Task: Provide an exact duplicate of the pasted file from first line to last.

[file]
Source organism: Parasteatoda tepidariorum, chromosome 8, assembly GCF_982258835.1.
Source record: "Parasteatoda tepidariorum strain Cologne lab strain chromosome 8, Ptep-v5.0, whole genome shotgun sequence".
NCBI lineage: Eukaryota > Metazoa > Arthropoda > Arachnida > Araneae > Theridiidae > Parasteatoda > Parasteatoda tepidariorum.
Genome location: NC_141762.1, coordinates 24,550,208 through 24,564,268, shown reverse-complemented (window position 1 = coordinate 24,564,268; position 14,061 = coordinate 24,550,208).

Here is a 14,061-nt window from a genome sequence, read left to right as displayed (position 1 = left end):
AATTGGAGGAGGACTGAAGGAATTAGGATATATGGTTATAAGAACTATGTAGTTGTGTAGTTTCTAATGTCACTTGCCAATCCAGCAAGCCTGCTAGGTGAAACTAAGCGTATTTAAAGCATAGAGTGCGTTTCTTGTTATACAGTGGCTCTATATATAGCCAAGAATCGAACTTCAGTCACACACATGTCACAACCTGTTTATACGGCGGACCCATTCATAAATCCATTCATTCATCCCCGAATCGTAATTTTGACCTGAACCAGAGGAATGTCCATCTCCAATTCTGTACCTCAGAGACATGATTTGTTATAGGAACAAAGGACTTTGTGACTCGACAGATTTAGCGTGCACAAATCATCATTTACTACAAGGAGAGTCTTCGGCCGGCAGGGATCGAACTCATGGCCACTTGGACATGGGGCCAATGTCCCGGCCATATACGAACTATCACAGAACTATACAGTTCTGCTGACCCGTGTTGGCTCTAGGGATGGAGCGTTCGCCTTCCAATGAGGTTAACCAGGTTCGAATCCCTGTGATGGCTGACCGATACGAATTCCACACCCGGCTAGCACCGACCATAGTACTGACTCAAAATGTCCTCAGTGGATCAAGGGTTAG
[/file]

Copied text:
Source organism: Parasteatoda tepidariorum, chromosome 8, assembly GCF_982258835.1.
Source record: "Parasteatoda tepidariorum strain Cologne lab strain chromosome 8, Ptep-v5.0, whole genome shotgun sequence".
NCBI lineage: Eukaryota > Metazoa > Arthropoda > Arachnida > Araneae > Theridiidae > Parasteatoda > Parasteatoda tepidariorum.
Genome location: NC_141762.1, coordinates 24,550,208 through 24,564,268, shown reverse-complemented (window position 1 = coordinate 24,564,268; position 14,061 = coordinate 24,550,208).

Here is a 14,061-nt window from a genome sequence, read left to right as displayed (position 1 = left end):
AATTGGAGGAGGACTGAAGGAATTAGGATATATGGTTATAAGAACTATGTAGTTGTGTAGTTTCTAATGTCACTTGCCAATCCAGCAAGCCTGCTAGGTGAAACTAAGCGTATTTAAAGCATAGAGTGCGTTTCTTGTTATACAGTGGCTCTATATATAGCCAAGAATCGAACTTCAGTCACACACATGTCACAACCTGTTTATACGGCGGACCCATTCATAAATCCATTCATTCATCCCCGAATCGTAATTTTGACCTGAACCAGAGGAATGTCCATCTCCAATTCTGTACCTCAGAGACATGATTTGTTATAGGAACAAAGGACTTTGTGACTCGACAGATTTAGCGTGCACAAATCATCATTTACTACAAGGAGAGTCTTCGGCCGGCAGGGATCGAACTCATGGCCACTTGGACATGGGGCCAATGTCCCGGCCATATACGAACTATCACAGAACTATACAGTTCTGCTGACCCGTGTTGGCTCTAGGGATGGAGCGTTCGCCTTCCAATGAGGTTAACCAGGTTCGAATCCCTGTGATGGCTGACCGATACGAATTCCACACCCGGCTAGCACCGACCATAGTACTGACTCAAAATGTCCTCAGTGGATCAAGGGTTAG